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Padam Nath Vs. Ahmad Dobi - Court Judgment

LegalCrystal Citation
SubjectCriminal
CourtJammu and Kashmir High Court
Decided On
Judge
Reported in1970CriLJ1700
AppellantPadam Nath
RespondentAhmad Dobi
Excerpt:
- .....dismissed by the learned addl. sessions judge who was of the view that the order passed by the trial magistrate was legally correct.3. learned counsel for the petitioner submitted before me that as a warrant had been issued in the first instance the case should have been tried as a warrant case and the learned magistrate had no jurisdiction to pass an order of acquittal under section 247 merely because of the absence of the complainant. in order to appreciate the contention of the learned counsel it will be necessary to refer to the relevant provisions of the criminal p. c. section 247 clearly appears in chapter 20 which relates to the trial of summons cases by the magistrate. it is, therefore, manifest that 3. 247 clearly applies for trial of summons cases. the fact that a warrant.....
Judgment:
ORDER

S. Murtaza Fazl Ali, C.J.

1. This is an application against an order of acquittal passed by the trial Magistrate in the following circumstances.

2. A complainant under Section 448 Ranbir P. C. was filed before the City Munsiff Magistrate by the complainant on the basis of which a bailable warrant of arrest was in the first instance issued against the accused. Thereafter on 29th January 1968 while the accused and his counsel were present, the complainant was absent and did not appear despite repeated calls. The learned Magistrate therefore acquitted the accused under Section 247 of the Criminal P. C. treating the case to be of the nature of a summons trial. Against this order the complainant moved the learned Addl. Sessions Judge for making a reference to this Court which application was also dismissed by the learned Addl. Sessions Judge who was of the view that the order passed by the trial Magistrate was legally correct.

3. Learned Counsel for the petitioner submitted before me that as a warrant had been issued in the first instance the case should have been tried as a warrant case and the learned Magistrate had no jurisdiction to pass an order of acquittal under Section 247 merely because of the absence of the complainant. In order to appreciate the contention of the learned Counsel it will be necessary to refer to the relevant provisions of the Criminal P. C. Section 247 clearly appears in Chapter 20 which relates to the trial of summons cases by the Magistrate. It is, therefore, manifest that 3. 247 clearly applies for trial of summons cases. The fact that a warrant was issued in the first place or a summons is not germane to the application of Section 247. The main point to be seen is as to whether the charge alleged against the accused was a summons case or a warrant case. A reference to Section 448, would show that the maximum punishment provided for this offence being one year and fins which may extend to Rs. 1,000; it is a summons case within the meaning of Sub-section (1)(r) of Section 4 of the Criminal P. C. According to the definition given in Section 4 (1)(v)(Supra) all cases in which the offence is : punishable with death, imprisonment for life or imprisonment for a term exceeding one year are warrant cases and other cases not answering this description are summons oases. In the instant cases the punishment provided under Section 448 does not exceed a year there can be no doubt that it is a summons case. Then mere fact that a warrant was issued by the Magistrate would not alter the nature of the case which will have to be determined in accordance with the procedure of a summons case in Section 4 (1)(v)(Supra).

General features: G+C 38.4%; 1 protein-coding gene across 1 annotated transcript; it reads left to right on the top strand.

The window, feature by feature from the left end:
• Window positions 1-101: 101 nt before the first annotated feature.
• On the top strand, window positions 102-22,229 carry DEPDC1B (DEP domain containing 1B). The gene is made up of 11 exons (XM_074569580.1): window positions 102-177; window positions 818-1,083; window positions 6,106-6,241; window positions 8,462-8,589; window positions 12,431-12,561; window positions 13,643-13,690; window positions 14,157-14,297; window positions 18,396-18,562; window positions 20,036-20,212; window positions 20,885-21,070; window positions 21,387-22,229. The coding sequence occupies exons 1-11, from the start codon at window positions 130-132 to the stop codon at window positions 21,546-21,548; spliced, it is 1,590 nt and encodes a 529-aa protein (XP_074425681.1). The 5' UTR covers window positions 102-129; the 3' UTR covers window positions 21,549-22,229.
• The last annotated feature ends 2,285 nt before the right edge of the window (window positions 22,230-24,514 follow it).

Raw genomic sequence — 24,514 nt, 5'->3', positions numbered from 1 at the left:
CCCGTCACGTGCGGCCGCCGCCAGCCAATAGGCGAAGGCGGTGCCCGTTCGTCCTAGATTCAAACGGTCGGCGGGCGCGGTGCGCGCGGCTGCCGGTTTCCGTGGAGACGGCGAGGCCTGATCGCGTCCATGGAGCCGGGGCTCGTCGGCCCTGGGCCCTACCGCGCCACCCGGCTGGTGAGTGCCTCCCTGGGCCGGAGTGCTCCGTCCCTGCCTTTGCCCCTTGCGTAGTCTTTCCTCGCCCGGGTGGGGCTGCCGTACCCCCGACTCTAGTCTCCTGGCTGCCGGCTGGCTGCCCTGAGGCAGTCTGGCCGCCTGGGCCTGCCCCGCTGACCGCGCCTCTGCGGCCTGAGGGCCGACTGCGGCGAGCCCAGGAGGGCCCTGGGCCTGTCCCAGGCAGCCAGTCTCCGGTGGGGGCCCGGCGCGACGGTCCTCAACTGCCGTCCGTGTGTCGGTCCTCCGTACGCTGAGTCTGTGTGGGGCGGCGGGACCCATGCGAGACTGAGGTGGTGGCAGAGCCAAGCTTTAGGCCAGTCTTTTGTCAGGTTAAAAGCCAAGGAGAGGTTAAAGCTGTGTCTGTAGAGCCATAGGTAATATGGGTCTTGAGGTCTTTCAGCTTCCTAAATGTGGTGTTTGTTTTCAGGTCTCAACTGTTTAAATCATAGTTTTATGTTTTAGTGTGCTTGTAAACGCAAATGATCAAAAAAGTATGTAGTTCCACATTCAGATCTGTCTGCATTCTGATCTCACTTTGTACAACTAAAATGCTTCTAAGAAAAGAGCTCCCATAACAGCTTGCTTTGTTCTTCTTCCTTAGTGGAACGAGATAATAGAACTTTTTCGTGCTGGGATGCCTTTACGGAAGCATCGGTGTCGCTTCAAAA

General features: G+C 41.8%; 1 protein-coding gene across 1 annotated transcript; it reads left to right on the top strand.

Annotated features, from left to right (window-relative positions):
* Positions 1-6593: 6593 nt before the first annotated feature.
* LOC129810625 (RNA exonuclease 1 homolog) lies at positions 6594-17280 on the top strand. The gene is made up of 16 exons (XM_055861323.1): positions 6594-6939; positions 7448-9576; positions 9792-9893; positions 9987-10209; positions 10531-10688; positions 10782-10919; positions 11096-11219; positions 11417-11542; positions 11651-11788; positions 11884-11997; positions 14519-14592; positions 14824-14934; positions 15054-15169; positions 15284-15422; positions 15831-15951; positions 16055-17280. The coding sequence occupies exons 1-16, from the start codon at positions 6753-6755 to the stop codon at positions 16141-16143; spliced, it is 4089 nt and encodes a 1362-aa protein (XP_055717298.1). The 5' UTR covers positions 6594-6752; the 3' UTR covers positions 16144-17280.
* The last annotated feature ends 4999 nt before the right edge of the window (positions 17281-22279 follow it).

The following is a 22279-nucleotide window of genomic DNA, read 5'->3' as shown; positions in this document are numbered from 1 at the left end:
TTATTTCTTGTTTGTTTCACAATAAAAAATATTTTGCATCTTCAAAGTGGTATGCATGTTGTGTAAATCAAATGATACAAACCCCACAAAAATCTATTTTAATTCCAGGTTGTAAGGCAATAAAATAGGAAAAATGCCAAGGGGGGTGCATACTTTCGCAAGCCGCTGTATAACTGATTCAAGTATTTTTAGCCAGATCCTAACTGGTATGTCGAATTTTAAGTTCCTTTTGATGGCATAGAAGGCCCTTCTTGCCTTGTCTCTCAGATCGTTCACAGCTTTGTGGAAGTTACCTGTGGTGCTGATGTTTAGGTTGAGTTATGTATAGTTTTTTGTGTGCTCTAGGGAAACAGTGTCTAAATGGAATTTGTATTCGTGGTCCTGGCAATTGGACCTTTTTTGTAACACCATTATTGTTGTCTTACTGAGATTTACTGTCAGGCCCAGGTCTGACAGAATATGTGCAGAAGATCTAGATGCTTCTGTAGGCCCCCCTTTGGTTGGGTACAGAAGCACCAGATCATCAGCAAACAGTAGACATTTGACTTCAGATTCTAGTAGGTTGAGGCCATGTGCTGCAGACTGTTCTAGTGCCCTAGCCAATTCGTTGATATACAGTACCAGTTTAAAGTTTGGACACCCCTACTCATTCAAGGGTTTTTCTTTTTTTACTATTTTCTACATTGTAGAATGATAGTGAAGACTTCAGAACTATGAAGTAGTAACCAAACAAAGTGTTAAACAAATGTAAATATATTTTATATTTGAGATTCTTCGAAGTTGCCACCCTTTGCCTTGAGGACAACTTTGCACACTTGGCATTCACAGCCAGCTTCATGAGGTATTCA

4. Once it is held that the complaint instituted against the accused was in the nature of a summons, then the Magistrate has not only a discretion to acquit the accused in the absence of the complainant but a legal duty to do so unless the Magistrate was of the opinion that the attendance of the complainant was not necessary and could be dispensed with. The learned Magistrate has no where, given any finding in the present case that the presence of the complainant was not necessary. In fact it was the duty of the complainant to have produced evidence before him. I am fortified in my view by AIR 1948 Mad 45. Of course there are some authorities which take the view that the discretion to acquit an accused should not be exercised where the complainant has nothing to do and his presence is not essential. But as I have already observed in the present case the complainant bad not completed his evidence and therefore his presence was essential on the date fixed. In these circumstances therefore the order of the Magistrate acquitting the accused was fully justified by the provisions of Section 247 and I do not see any reason to interfere. The application is therefore dismissed and the rule is discharged.


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